Clean Energy Council member ACCIONA has completed construction of the Mt Gellibrand Wind Farm 25 km east of Colac and 17 km west of Winchelsea on Victoria’s Western Plains.
ACCIONA’s Mount Gellibrand Wind Farm is one of ten projects from around Australia that will be opening its gates to the public on Sunday 21 October as part of Wind Farm Open Day.
The $258 million project generated its first kilowatts in June, and now has 22 of it 44 turbines operational. When the commissioning process finishes Mt Gellibrand will deliver up to 132 MW of new capacity. The construction workforce peaked at over 150 jobs and there will be approximately ten ongoing full-time equivalent positions. Six of these roles in the operations team have gone to locals, demonstrating the positive economic impact of the project on the local community.
The support and cooperation of the local community, with whom ACCIONA has built productive relationships, have been vital to the success of the project.
“We have spent many years getting to know the local people and making sure they understand our aims and challenges throughout the process,” said Kirsten Lee, Community Relations Coordinator for ACCIONA Energy Australia.
“It’s crucial to get to know people from day one, not only because we need their support, but also because we can learn from them and take on board useful advice on how to go about our business. We are here for the long term, so we seek to build long-term relationships.”
Since its entry into the Australian market over a decade ago, ACCIONA has learnt many important lessons, particularly when it comes to its social licence to operate.
“We have learned to be as transparent as possible from the start,” Ms Lee explains. “Community engagement is certainly not a one-size-fits-all approach. You always need to be open and honest. You also need to understand the specifics of each community, the people that live where you want to work and the local conditions.”
A key task is investing the right resources into community relations from the outset. Efforts must be properly planned and funded, with sufficient resources to ensure frequent interaction to build relationships with local people. To that end, ACCIONA has been consulting with and providing financial support to local groups in the Mt Gellibrand area since 2012.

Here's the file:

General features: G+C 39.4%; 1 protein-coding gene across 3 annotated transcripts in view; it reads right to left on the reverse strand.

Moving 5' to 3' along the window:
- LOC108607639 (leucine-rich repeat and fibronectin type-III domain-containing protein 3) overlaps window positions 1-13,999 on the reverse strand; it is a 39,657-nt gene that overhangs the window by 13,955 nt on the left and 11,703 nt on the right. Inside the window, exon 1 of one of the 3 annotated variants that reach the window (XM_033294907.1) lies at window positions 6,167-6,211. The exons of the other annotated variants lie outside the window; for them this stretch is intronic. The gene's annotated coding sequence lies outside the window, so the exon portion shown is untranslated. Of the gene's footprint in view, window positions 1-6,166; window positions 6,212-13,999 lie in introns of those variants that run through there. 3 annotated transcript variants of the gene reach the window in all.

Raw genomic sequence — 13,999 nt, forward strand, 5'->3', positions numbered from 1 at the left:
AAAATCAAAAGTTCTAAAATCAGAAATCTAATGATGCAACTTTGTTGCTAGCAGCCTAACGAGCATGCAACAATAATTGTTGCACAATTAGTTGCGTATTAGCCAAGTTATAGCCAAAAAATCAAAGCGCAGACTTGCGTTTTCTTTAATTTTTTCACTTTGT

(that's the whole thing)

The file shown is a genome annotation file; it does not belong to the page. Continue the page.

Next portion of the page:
“We are prepared and fully involved in community activities, which has strengthened relationships,” Ms Lee explains. “For example, as well as the sponsorships and community benefit fund, we also invest in payments to landowners hosting our wind turbines and education opportunities once the wind farm becomes fully operational. Once everything is up and running, the local council benefits from an increase in the base rate too.
“In addition to this, we work hard at keeping the community informed about the project progress and make it as easy as possible for people to get in touch. Most importantly though, we make sure that our operations team is equipped and empowered to represent and communicate on behalf of the company once the project is up and running. In the end, they are the ones that are living in the community and we encourage them to take an active role in it.”
It is estimated the Mt Gellibrand Wind Farm injected approximately $10 million into the local economy during construction, and it will continue to benefit the community for the operational life of the wind farm.
ACCIONA has been operating in Australia since 2002, with its main activities in the infrastructure, renewable energy and water sectors. ACCIONA has directly invested more than $1 billion in Australia and employs more than 1000 people locally.
For a global company such as ACCIONA, focusing on specific local factors in every project is key to positive community relations and a successful business model. Whether it’s building a railway tunnel in Norway, a desalination plant in the UAE or a solar farm in the USA, the way the company relates to local communities is a crucial aspect of its work.
This story was first released on 16 November 2017.